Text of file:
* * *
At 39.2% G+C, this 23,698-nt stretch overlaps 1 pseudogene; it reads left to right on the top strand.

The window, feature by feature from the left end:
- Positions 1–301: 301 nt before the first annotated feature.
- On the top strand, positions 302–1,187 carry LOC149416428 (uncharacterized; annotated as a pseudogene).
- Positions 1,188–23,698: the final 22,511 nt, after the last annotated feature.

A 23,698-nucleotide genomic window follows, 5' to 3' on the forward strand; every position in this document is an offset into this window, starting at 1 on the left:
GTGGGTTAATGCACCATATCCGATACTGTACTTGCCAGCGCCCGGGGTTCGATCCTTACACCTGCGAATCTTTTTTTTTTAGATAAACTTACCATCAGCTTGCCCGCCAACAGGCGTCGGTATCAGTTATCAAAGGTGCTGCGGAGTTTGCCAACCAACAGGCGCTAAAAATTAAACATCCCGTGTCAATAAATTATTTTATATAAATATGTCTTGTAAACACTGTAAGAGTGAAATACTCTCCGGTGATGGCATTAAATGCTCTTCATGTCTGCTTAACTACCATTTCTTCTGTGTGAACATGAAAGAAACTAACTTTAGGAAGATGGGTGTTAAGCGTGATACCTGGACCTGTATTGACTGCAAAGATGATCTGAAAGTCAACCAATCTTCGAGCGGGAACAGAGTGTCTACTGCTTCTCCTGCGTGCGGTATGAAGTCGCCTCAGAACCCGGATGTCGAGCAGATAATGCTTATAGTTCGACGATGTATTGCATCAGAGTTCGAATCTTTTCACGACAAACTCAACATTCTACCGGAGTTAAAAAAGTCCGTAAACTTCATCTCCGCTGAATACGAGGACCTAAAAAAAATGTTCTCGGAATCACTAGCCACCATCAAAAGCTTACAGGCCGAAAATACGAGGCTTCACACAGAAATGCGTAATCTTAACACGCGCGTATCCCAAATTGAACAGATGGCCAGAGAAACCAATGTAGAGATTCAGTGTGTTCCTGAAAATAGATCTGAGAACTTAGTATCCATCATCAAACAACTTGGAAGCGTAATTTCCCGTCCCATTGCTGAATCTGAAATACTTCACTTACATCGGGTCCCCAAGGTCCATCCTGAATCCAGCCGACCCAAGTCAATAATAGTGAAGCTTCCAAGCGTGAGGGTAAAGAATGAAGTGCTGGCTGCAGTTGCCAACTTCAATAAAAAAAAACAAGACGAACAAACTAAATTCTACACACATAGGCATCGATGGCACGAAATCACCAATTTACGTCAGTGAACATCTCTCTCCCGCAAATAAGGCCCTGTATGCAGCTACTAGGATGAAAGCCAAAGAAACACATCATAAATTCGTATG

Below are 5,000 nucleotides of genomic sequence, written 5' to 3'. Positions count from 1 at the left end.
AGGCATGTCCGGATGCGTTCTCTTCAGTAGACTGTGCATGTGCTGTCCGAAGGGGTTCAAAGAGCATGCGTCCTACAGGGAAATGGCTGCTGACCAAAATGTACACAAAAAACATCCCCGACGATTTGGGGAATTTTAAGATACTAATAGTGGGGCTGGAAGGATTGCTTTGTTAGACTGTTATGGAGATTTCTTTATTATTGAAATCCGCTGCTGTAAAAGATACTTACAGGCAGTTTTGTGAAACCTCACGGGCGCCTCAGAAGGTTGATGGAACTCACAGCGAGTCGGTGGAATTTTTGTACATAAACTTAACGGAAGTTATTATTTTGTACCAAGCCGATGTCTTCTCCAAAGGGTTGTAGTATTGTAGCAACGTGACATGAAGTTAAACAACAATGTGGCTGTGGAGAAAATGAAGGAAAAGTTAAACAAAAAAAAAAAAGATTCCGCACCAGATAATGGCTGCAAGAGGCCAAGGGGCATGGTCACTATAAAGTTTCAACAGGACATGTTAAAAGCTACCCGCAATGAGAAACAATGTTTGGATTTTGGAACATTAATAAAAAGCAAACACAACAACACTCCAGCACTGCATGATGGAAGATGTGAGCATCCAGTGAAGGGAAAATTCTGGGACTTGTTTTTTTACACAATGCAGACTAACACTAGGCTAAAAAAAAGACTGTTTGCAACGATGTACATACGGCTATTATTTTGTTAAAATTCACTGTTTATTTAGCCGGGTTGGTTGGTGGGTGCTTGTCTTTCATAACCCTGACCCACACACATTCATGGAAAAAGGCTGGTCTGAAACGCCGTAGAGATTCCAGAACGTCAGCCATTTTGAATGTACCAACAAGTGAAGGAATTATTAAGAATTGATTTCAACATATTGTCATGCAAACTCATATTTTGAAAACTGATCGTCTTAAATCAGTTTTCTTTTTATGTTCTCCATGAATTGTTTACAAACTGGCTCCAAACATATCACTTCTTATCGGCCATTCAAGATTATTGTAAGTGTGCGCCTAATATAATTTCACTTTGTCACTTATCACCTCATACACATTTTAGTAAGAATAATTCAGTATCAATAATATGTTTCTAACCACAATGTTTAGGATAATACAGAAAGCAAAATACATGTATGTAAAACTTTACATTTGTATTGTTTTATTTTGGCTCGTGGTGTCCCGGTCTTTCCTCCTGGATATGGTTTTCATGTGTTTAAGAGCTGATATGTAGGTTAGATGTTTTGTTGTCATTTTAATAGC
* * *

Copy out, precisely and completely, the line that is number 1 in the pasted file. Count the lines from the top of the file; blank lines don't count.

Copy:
At 39.2% G+C, this 23,698-nt stretch overlaps 1 pseudogene; it reads left to right on the top strand.